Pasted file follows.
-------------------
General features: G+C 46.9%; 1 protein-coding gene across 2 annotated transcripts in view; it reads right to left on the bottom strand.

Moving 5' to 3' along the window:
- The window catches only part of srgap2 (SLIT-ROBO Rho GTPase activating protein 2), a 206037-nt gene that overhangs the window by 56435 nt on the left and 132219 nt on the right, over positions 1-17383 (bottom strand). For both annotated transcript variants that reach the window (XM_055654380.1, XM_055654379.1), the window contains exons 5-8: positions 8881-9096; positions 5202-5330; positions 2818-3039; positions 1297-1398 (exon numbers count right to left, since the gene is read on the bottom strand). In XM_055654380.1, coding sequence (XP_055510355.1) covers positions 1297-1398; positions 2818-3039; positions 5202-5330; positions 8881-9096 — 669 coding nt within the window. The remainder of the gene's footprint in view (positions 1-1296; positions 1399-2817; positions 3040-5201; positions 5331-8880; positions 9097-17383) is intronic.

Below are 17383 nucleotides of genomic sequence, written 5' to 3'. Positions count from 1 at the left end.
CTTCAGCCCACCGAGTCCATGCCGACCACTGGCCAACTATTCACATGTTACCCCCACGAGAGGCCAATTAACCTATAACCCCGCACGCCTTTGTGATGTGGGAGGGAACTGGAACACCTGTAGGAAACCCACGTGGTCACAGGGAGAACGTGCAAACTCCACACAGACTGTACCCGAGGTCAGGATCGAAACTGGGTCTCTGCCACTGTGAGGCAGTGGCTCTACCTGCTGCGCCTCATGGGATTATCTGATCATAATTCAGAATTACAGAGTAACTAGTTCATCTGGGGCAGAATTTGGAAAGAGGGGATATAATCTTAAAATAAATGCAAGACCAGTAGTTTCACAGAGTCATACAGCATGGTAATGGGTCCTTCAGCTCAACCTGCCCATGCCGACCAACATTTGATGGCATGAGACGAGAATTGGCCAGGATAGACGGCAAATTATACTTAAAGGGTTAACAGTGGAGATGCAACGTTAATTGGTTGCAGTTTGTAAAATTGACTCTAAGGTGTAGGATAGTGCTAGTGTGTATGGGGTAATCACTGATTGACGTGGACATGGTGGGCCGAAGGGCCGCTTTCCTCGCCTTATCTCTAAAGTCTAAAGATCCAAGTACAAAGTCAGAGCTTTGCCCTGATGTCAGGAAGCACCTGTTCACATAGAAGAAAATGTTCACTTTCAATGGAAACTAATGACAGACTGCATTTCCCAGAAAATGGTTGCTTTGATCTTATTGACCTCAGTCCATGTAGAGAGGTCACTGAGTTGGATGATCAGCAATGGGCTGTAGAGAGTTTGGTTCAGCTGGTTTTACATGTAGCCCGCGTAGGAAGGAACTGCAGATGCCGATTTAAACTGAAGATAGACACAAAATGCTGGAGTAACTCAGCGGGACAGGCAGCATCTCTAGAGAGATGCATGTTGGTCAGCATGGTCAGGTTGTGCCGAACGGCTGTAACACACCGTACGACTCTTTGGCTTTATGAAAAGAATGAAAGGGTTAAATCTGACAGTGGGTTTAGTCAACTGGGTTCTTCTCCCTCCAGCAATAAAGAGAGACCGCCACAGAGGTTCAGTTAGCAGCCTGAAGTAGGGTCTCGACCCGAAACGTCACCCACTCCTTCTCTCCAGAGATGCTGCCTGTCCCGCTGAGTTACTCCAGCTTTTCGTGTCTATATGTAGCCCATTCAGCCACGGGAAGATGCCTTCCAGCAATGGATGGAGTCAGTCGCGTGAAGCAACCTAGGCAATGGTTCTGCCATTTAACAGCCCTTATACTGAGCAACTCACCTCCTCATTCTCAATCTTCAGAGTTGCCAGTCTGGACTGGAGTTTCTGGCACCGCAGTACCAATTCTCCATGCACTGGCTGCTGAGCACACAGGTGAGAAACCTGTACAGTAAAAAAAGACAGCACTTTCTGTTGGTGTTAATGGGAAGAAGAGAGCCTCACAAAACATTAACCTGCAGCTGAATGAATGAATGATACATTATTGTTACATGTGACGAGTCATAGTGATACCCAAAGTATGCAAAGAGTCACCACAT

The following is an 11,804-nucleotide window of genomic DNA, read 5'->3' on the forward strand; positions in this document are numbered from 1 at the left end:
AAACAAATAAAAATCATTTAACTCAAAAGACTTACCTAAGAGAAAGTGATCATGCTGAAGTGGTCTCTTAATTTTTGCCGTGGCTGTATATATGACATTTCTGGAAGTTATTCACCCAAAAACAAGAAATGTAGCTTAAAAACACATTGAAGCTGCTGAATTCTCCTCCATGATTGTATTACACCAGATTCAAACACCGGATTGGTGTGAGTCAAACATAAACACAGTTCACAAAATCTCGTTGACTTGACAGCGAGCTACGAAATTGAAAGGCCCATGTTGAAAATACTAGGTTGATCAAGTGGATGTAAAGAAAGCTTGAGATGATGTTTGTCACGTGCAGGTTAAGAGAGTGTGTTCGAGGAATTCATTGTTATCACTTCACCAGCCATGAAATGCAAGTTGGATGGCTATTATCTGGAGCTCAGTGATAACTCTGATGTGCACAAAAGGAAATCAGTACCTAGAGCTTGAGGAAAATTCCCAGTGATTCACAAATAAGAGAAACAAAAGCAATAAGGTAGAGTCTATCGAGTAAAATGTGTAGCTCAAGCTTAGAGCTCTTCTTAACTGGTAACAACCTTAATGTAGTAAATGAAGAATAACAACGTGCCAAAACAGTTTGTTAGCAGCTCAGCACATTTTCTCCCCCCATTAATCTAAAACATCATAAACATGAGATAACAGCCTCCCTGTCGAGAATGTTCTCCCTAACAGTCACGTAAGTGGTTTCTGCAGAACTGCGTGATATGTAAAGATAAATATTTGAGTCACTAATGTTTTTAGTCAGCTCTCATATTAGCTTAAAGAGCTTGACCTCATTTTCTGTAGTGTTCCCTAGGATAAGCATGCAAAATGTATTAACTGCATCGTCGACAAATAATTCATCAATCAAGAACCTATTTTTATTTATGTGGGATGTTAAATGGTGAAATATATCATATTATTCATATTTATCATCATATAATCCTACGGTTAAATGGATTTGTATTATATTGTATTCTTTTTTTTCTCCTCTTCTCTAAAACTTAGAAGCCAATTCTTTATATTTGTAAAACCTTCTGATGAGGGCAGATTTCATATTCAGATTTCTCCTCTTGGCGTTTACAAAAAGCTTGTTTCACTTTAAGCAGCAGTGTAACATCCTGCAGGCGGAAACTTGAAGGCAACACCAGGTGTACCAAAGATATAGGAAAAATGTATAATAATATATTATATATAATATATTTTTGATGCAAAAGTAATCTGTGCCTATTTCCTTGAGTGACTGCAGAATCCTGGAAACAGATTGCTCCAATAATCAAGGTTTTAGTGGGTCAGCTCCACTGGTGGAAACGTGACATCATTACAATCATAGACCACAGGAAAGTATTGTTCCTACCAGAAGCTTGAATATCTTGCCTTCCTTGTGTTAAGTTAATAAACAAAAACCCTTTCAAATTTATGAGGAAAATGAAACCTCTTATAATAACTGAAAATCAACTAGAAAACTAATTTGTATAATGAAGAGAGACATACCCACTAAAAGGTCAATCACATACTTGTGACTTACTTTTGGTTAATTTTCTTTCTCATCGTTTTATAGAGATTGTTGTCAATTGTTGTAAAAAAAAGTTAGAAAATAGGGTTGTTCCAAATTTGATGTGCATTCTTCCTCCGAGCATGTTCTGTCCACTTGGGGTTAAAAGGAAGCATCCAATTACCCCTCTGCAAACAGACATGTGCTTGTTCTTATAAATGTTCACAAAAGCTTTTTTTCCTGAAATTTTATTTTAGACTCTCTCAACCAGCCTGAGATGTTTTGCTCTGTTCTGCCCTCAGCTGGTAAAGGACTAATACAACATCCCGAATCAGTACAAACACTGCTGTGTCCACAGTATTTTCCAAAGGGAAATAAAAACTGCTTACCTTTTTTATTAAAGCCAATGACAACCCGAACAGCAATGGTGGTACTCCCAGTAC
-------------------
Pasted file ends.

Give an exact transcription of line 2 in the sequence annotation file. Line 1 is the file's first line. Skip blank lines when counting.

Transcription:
Moving 5' to 3' along the window: